Takeda: My great-grandfather, Kaichiro Nezu, was a bit of a nerd who loved the tea ceremony and collected antiques. However, he was not careful about what he wore and sometimes wore clothes that were full of splices. One day, he was invited by the American Chamber of Commerce to join a delegation led by Eiichi Shibusawa. When he was invited to the Rockefeller's home, he was surprised to hear that they had turned their collection into a museum and opened it to the public. As if the scales had fallen from his eyes, he came back to Japan and created the Nezu Museum.
Konoe: In the U.S., the idea of philanthropy, or social contribution activities, existed from early on. To put it simply, rich people contribute to the citizens by making donations. It's a Christian culture. In addition, there is a strong tax exemption. In Japan, there are few incentives for those who donate. In Japan, there is little incentive for those who donate. But this way of thinking is old-fashioned from a global perspective. I feel that unless there is a certain merit to it, it is impossible to protect the culture.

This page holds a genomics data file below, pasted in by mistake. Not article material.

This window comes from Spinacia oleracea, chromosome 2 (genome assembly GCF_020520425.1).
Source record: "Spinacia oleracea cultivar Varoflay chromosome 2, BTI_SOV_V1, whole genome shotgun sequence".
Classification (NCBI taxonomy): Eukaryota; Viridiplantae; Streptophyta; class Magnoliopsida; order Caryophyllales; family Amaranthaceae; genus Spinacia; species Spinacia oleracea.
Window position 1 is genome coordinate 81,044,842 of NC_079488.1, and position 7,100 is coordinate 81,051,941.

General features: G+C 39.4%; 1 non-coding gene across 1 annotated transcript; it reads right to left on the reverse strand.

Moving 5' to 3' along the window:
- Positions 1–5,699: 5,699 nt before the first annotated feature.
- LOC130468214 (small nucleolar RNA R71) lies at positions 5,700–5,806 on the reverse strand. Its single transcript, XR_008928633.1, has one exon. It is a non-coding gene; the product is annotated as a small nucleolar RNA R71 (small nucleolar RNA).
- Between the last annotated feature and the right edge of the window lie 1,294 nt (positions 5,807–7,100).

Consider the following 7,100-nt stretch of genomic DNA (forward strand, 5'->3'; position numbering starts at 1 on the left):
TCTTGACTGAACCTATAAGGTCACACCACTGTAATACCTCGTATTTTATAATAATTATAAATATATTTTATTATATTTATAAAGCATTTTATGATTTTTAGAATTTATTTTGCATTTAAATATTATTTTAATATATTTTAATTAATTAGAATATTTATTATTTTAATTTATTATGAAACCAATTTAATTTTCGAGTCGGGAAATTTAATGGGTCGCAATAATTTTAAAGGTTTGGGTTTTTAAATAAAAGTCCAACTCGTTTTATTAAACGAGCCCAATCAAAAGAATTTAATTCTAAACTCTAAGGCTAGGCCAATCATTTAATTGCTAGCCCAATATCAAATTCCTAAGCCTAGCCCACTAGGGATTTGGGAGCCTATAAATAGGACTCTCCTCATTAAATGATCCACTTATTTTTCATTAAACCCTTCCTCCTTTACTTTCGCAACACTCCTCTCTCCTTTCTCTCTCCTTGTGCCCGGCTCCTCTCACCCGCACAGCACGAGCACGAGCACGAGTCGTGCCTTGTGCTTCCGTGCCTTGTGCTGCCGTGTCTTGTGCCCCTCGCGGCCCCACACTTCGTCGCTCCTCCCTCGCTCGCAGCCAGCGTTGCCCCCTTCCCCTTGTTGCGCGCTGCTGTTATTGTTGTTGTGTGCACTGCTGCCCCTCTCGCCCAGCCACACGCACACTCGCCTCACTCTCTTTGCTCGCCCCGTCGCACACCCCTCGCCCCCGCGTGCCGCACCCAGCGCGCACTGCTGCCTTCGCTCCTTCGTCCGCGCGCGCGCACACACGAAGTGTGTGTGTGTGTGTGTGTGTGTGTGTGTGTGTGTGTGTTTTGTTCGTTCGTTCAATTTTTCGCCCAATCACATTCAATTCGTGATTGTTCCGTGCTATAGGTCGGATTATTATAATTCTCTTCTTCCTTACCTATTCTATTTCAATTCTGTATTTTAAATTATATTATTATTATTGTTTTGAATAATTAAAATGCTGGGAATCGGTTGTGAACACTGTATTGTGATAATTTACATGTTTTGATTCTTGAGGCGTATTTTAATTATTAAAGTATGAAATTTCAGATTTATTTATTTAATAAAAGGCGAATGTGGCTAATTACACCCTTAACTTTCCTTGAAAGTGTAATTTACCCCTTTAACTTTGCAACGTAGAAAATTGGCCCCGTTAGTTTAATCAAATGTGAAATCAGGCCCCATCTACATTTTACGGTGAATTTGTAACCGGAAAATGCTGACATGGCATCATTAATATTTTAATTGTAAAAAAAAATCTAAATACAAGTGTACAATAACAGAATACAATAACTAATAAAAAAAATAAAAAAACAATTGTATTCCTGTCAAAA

Watanabe: Isn't the Konoe family just like the Noblesse Oblige?
Konoe: Originally, yes, originally.
Watanabe: Moreover, her father is the president of the Red Cross and her mother is a member of the Mikasa family. ......
Konoe: Indeed, selflessness or that kind of work can only be done by my father (laughs). Whenever there was a disaster, my father would go to the disaster area and often stayed there for months. It was the time of the Cold War, and I'm sure it was a lot of hard work that would be unthinkable today.
Watanabe: You must have been in some dangerous situations. I thought it was an honorary position, but you joined the Red Cross from the beginning.
Konoe: I was a fresh graduate (laughs). I only go to disaster areas and dangerous places, and there is no normal means of transportation. For example, Japan donated an ambulance to Tibet, but there were no air routes, so my father drove it himself on the way there.
Watanabe: Why did your father choose the Red Cross?
Konoe: After he studied in England, he dropped by Geneva because he knew someone there and it was Red Cross Day on May 8th. Red Cross Day is the birthday of Henri Dunant, the founder of the Red Cross, and actually it's also my father's birthday.